“Mostly Harmless”

Clayton Cramer on the new gun control bill:

“I read it and it is mostly harmless.”

Read it again. It is not mostly harmless, unless you mean that in the sense of “mostly peaceful.”


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2A advocate, writer, firearms policy & law analyst, general observer of pre-apocalyptic American life.

10 thoughts on ““Mostly Harmless””

  1. Could you clarify the hazard part? The three extra days for a juvenile background check? Or the addition of dating relationships to domestic misdemeanor disqualifiers? Or writing into statute something that is already BATF regulation?

    1. “Could you clarify the hazard part?”

      Yes, I can. I thought I gave you the link to the analysis of NYSRPA. I apologize if I didn’t. But to repeat myself…

      “The three extra days for a juvenile background check?”

      First, it’s extra days for adult background checks, not juvenile (you were aware that juveniles cannot purchase firearms from FFLs, right?). Second, it’s ten days, not three. Business days, which could mean a 14 calendar day waiting period.

      And, given the reiteration of NYSRPA, it’s an unconstitutional infringement of a SCOTUS-recognized fundamental constitutional right not subject to infringement merely on the basis of an alleged “compelling government interest.”

      And why should the rights of adults be limited that way? What and who were you at twenty years of age? I was a noncommissioned officer in the Air Force, and carried a full-auto M-16 in the course of my accepted duties. I supervised, and was responsible for, the actions of other military members, and keeping international communications systems on-line. Was I too young to be allowed to purchase a firearm without background checks and a 3-10 waiting period?

      And let us address background checks generally: A system of preemptively requiring a person to prove his innocence before being allowed to exercise a “fundamental constitutional right.”

      Did you pass — and pay for — a background check before exercising your First Amendment right to ask me to explain my position? SCOTUS says you need no more to pass a Second Amendment background check, than to pass a free speech background check.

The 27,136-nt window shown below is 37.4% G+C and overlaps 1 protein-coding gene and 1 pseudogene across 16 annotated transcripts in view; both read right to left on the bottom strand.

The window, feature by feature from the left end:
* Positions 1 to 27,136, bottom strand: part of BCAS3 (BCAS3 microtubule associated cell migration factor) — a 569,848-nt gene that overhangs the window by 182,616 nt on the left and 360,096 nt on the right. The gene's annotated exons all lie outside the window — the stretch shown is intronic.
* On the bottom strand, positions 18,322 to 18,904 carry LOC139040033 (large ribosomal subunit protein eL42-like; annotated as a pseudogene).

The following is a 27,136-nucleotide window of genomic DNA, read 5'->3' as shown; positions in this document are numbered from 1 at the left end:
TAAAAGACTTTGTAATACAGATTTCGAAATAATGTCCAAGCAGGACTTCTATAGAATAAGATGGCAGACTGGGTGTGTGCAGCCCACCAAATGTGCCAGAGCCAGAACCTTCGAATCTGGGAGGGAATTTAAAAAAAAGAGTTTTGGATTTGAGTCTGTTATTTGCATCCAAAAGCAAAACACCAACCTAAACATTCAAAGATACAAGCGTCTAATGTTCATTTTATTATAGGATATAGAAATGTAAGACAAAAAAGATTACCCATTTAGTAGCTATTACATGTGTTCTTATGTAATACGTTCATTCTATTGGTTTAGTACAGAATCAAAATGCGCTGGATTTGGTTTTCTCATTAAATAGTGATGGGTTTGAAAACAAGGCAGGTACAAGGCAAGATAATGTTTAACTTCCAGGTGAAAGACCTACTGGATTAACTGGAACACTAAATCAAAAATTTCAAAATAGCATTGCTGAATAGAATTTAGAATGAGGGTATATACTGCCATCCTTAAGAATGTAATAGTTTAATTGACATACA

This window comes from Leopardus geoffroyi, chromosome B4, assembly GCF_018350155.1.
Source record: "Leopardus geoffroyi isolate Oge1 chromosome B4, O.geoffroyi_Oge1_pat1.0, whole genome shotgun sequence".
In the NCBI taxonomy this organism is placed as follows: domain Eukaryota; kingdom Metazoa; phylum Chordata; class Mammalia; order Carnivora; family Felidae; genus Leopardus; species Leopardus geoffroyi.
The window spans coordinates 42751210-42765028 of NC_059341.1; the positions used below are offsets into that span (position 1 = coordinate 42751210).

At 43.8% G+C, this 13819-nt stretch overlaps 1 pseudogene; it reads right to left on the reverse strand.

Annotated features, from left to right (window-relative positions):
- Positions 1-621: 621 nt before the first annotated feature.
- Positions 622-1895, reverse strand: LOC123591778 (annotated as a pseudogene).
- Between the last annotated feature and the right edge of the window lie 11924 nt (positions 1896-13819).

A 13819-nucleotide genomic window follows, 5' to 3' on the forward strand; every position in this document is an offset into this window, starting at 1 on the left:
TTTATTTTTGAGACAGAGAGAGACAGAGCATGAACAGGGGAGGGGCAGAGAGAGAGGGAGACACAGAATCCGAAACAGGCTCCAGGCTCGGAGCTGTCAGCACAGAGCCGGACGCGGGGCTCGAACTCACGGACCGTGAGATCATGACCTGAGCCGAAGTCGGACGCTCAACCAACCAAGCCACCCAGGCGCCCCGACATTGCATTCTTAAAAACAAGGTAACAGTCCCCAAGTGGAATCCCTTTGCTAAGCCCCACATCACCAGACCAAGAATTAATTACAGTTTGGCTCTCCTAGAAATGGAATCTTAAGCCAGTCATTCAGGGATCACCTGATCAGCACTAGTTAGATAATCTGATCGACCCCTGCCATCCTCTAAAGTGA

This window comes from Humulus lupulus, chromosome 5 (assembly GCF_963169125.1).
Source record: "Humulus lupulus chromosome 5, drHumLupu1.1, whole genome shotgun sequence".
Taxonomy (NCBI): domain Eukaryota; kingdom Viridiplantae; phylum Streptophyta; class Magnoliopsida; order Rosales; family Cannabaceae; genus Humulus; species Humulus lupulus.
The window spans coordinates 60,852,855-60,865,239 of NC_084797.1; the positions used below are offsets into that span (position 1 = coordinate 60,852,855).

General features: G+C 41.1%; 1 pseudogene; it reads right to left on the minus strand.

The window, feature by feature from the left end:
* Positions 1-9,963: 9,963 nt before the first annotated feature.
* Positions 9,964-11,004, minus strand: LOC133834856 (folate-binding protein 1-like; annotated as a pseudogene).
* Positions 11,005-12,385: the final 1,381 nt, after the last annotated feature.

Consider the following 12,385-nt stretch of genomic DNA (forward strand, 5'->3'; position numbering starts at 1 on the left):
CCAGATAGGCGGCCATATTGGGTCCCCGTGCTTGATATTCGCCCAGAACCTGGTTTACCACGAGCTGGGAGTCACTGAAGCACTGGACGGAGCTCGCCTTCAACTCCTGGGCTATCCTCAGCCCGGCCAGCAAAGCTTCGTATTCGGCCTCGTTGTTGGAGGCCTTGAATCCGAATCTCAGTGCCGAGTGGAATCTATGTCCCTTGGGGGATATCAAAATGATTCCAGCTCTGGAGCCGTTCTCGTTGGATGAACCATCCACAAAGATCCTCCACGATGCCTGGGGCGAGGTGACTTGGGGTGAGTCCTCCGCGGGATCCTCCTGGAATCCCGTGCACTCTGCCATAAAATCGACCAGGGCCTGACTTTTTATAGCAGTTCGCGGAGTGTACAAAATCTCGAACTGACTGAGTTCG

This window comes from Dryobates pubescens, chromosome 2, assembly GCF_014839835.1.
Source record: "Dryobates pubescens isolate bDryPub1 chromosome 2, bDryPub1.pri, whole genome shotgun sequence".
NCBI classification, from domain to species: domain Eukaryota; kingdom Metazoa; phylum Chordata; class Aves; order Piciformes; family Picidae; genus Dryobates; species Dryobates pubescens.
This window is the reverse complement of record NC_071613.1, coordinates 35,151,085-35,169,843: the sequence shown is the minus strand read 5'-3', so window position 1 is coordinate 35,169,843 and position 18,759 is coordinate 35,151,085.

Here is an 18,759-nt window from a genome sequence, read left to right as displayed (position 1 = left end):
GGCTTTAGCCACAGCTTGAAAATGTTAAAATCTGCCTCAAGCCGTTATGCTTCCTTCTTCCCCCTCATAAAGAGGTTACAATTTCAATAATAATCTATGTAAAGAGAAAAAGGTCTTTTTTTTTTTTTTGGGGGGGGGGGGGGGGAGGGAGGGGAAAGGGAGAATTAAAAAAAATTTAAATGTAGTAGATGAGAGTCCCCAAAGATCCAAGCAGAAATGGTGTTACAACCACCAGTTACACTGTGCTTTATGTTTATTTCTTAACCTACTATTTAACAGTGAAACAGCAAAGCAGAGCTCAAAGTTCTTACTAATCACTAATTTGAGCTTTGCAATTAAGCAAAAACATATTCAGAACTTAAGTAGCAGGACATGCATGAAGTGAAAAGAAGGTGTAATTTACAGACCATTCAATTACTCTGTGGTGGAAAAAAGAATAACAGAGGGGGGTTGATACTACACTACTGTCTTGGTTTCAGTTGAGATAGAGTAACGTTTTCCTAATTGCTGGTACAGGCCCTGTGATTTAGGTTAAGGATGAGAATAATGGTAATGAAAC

“Or the addition of dating relationships to domestic misdemeanor disqualifiers?”

      That’s another problem, based on a vague pseudo-definition of “dating partner” that fails to define little things like “recent” or “serious.” Was a one night stand with wild sex serious? Or were three dates with nothing but a good night kiss long enough? Was last month recent, or was ten years ago recent? Or forty years ago?

      Define “recent.” The bill didn’t.

      And again the NYSRPA reiteration of fundamental constitutional right not subject to infringement based of an alleged compelling government interest applies.

      “Or writing into statute something that is already BATF regulation?”

      Please specify which “something” of which you speak. Do you mean the redundant definitions on straw purchaser or trafficking, where they at least changed the penalties?

      Or are you speaking of the changed definition of “dealer” from someone who derives a livelihood from selling arms, to some who sells a single gun, ever, for a profit?

        1. Sure. All you have to do is not get married to a mentally unstable woman who attacks you, forcing you to defend yourself. If it happens anyway, you hope you don’t get a Southern judge who convicts you because “men don’t hit women n matter what.”

          That’s not a hypothetical. And he was beaten to death after being disarmed by the Lautenberg Amendment,

      1. Recent or serious are indeed serious problems best avoided by avoiding misdemeanor violence. This is easy to do.

        I can no longer get to that version of the bill which I thought said three business days to check juvenile records (those before 18, which are often sealed).

        1. You could have done a simple congress.gov search for S.2938.

          It’s initially 3 business days. At that point, if NICS thinks there could be something else worth looking into, they can extend it another 7 business days.

  2. The background check system which is of dubious benefit verifies that you are a law-abiding person and those are the only people that enjoy protections of the Bill of Rights. Prison inmates enjoy no freedom of speech, warrantless search, etc. The expansion to mental hospital commitments was an unavoidable consequence of destroying the mental health system in the 1960s.

    1. I’m going to ask you to pay me $25 dollars so I can run a background check on you before I allow you to exercise free speech here again.

      See, I have to play it safe by assuming that you are a criminal until you prove otherwise.

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